Switching off the ESS is part of the preparations for Rosetta's end of mission. By the end of July 2016, the spacecraft will be some 520 million km from the Sun, and will start facing a significant loss of power – about 4W per day. In order to continue scientific operations over the next two months and to maximise their return, it became necessary to start reducing the power consumed by the non-essential payload components on board.
No signal has been received by Rosetta from Philae since last July and earlier this year the lander was considered to be in a state of eternal hibernation. In spite of this, the ESS was kept on until now in the unlikely chance that Philae would re-gain contact. Although Rosetta has reached altitudes well below 10 km over the surface of Comet 67P/Churyumov-Gerasimenko, however, no signal from the lander was received since July 2015.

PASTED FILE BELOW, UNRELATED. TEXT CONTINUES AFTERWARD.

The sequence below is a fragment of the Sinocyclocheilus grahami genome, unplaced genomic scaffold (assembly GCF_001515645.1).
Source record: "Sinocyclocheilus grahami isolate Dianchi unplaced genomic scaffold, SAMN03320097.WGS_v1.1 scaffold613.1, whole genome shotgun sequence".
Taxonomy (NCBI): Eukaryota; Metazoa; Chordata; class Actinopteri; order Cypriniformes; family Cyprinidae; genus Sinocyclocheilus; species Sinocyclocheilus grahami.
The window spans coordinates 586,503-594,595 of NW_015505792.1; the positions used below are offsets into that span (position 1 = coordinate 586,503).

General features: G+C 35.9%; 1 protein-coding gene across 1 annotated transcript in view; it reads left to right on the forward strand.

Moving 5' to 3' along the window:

The decision was taken by the mission manager and will be implemented by the Rosetta Mission Operations Centre, in coordination with the DLR Lander Control Center and the Rosetta Science Ground Segment.